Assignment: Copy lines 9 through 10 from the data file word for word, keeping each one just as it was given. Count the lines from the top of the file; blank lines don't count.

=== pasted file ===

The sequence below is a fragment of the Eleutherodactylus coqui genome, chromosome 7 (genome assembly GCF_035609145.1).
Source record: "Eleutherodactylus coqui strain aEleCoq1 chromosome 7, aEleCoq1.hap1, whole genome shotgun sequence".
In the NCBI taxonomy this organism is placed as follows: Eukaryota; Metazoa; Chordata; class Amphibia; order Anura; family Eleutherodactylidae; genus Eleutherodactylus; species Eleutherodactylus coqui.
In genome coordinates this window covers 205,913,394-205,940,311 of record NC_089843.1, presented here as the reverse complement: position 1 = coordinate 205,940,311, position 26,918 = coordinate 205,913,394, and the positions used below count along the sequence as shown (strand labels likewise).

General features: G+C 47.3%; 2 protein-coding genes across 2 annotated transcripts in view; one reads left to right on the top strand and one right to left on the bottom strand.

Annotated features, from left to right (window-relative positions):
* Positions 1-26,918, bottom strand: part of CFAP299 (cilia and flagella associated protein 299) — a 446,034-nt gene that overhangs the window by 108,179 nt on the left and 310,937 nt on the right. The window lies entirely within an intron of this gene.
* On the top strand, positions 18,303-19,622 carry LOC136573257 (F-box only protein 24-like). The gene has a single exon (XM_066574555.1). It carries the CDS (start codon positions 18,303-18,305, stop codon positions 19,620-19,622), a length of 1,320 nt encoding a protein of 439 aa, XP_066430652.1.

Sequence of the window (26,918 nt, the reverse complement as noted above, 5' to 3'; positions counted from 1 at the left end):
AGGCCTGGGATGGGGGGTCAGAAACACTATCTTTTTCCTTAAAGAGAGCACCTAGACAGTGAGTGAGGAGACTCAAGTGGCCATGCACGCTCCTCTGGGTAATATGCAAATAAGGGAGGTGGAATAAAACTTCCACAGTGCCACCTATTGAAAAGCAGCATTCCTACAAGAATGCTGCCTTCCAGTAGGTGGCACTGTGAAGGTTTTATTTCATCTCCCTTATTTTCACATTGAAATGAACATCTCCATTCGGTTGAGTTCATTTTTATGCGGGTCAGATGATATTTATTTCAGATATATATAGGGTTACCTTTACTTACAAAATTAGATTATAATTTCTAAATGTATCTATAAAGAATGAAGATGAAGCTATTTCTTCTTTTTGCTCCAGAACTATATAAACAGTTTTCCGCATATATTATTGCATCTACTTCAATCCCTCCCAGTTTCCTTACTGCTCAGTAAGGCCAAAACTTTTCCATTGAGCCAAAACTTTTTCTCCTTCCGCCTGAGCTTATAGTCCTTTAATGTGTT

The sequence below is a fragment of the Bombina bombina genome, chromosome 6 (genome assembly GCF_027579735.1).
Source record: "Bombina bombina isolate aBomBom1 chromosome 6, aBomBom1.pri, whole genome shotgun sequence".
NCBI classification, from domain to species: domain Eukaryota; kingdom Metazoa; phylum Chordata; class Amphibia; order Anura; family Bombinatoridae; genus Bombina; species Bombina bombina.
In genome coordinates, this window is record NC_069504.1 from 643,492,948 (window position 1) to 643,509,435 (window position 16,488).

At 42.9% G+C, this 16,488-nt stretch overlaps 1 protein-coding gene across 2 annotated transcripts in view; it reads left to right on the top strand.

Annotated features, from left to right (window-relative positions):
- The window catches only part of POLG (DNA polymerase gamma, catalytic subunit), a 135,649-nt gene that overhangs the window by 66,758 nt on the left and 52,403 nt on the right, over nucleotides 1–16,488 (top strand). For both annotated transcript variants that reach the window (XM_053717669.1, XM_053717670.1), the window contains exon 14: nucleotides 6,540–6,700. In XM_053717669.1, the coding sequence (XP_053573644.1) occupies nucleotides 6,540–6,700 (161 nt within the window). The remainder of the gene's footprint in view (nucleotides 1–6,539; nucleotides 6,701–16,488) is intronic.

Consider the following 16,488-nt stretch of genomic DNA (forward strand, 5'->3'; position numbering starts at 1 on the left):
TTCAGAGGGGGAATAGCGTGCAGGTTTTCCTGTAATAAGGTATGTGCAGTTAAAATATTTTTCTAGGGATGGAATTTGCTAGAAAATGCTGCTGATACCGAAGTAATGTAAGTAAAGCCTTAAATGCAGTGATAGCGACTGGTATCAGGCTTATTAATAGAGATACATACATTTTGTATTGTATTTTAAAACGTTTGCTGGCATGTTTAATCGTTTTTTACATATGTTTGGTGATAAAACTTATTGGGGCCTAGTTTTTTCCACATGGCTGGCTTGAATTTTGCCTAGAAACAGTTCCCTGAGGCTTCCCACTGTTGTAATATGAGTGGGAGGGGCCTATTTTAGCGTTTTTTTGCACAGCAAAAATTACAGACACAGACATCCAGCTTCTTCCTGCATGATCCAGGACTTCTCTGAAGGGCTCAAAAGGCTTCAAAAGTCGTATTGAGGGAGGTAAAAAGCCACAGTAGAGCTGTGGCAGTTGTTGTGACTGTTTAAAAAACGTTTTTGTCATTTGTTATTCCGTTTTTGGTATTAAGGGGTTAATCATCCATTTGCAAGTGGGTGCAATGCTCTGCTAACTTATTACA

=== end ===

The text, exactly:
Sequence of the window (26,918 nt, the reverse complement as noted above, 5' to 3'; positions counted from 1 at the left end):
AGGCCTGGGATGGGGGGTCAGAAACACTATCTTTTTCCTTAAAGAGAGCACCTAGACAGTGAGTGAGGAGACTCAAGTGGCCATGCACGCTCCTCTGGGTAATATGCAAATAAGGGAGGTGGAATAAAACTTCCACAGTGCCACCTATTGAAAAGCAGCATTCCTACAAGAATGCTGCCTTCCAGTAGGTGGCACTGTGAAGGTTTTATTTCATCTCCCTTATTTTCACATTGAAATGAACATCTCCATTCGGTTGAGTTCATTTTTATGCGGGTCAGATGATATTTATTTCAGATATATATAGGGTTACCTTTACTTACAAAATTAGATTATAATTTCTAAATGTATCTATAAAGAATGAAGATGAAGCTATTTCTTCTTTTTGCTCCAGAACTATATAAACAGTTTTCCGCATATATTATTGCATCTACTTCAATCCCTCCCAGTTTCCTTACTGCTCAGTAAGGCCAAAACTTTTCCATTGAGCCAAAACTTTTTCTCCTTCCGCCTGAGCTTATAGTCCTTTAATGTGTT